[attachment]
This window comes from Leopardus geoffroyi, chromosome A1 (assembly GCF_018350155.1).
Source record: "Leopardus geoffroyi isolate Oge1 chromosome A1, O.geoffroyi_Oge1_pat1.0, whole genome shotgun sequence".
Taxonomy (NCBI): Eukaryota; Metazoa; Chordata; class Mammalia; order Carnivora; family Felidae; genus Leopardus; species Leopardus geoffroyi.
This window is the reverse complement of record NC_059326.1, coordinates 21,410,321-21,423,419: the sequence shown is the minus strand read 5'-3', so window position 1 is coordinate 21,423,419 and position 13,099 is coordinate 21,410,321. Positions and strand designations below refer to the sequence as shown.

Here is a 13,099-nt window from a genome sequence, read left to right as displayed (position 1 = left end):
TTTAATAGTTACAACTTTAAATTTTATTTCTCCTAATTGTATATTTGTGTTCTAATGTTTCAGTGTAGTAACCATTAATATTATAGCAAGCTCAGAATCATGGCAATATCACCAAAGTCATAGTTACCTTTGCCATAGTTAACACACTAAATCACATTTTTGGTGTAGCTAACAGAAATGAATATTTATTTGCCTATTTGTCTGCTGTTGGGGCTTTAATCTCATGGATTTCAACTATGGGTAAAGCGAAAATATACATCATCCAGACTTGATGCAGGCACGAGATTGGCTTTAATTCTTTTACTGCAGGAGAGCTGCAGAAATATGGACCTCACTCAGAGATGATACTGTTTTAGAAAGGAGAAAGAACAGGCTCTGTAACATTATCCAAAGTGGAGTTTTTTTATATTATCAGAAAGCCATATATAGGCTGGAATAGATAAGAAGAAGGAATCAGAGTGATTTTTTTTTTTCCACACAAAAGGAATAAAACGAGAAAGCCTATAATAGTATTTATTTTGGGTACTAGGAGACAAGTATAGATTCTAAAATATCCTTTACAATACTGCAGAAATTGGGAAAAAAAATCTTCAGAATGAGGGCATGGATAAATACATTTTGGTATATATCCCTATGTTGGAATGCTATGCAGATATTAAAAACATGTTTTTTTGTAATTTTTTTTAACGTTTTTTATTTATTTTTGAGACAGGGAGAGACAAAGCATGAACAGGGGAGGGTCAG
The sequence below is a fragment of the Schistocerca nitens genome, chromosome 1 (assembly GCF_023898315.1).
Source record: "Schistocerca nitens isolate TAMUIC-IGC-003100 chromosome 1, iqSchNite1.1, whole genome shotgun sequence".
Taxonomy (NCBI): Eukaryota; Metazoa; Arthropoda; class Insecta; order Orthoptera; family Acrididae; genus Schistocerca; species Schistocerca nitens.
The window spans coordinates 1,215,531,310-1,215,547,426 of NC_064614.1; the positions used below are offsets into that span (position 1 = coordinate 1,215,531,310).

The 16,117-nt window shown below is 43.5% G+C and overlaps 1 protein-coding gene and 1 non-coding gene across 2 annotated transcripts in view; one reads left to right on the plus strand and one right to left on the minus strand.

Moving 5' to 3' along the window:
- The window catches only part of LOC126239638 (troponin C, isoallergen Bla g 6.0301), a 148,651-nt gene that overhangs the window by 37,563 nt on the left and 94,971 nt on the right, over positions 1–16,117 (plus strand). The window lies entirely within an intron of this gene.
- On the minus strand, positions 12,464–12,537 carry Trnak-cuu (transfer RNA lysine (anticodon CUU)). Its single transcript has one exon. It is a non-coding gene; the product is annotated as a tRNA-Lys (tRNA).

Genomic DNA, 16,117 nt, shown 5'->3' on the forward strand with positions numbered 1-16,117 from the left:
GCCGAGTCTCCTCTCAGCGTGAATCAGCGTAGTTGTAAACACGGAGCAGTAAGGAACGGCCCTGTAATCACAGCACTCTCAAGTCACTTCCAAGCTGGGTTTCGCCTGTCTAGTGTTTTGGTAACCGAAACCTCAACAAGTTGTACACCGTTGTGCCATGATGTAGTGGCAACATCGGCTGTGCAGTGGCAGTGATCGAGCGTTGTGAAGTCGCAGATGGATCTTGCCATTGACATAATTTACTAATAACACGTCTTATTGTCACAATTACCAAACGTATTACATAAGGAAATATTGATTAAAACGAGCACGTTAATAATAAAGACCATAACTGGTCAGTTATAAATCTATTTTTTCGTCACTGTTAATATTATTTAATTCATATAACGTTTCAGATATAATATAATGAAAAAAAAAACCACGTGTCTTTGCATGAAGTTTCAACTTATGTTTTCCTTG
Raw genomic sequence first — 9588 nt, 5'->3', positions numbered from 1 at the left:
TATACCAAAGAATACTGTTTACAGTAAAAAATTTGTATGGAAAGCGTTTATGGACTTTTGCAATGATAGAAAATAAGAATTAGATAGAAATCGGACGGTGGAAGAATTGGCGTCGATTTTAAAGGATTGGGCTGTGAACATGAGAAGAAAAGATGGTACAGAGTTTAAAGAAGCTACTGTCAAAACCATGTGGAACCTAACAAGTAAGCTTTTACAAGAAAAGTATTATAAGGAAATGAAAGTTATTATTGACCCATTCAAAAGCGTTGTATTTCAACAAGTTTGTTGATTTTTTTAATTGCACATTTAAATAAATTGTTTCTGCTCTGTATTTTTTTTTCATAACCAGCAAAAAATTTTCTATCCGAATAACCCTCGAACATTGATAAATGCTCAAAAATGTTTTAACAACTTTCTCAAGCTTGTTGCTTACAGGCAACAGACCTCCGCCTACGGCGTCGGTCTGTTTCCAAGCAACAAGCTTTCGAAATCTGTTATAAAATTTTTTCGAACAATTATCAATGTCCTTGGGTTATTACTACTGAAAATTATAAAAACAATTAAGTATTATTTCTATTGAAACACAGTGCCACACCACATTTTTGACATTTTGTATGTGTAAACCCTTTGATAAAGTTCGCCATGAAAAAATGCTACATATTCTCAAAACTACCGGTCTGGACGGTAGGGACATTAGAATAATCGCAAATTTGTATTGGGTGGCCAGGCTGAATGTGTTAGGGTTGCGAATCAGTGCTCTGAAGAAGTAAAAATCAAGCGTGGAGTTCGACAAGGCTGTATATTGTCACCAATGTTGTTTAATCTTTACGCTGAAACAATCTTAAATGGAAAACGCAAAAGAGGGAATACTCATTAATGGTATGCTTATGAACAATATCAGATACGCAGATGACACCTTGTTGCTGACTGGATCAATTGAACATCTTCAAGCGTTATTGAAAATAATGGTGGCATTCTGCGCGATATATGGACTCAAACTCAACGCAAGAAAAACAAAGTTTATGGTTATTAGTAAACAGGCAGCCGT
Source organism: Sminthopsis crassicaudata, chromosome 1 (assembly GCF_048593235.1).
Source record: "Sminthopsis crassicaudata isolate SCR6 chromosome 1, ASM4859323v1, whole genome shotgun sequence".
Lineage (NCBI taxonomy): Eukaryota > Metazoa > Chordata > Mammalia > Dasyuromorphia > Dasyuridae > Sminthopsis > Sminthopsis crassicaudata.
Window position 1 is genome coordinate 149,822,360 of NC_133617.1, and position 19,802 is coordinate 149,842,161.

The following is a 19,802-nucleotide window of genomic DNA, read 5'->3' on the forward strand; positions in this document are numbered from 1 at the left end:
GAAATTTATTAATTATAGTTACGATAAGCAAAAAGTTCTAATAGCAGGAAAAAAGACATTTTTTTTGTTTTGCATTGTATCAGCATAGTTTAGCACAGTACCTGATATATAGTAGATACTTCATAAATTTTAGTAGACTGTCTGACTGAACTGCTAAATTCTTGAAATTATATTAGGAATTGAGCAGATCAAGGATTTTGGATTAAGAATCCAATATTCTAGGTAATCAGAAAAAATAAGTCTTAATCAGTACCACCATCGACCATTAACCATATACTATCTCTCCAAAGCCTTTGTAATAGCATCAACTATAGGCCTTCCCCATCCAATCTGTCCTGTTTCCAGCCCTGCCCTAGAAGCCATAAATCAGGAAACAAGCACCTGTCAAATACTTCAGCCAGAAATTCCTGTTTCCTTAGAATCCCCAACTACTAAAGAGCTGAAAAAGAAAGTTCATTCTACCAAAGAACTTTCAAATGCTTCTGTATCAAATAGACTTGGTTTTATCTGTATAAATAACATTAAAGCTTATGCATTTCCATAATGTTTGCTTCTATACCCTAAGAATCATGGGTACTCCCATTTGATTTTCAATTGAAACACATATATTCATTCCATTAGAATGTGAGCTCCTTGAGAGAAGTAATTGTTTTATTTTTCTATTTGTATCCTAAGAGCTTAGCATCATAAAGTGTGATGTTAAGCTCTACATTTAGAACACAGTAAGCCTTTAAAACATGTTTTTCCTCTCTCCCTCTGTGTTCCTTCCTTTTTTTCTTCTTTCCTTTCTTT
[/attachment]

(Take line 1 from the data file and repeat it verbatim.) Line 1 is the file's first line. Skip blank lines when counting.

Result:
This window comes from Leopardus geoffroyi, chromosome A1 (assembly GCF_018350155.1).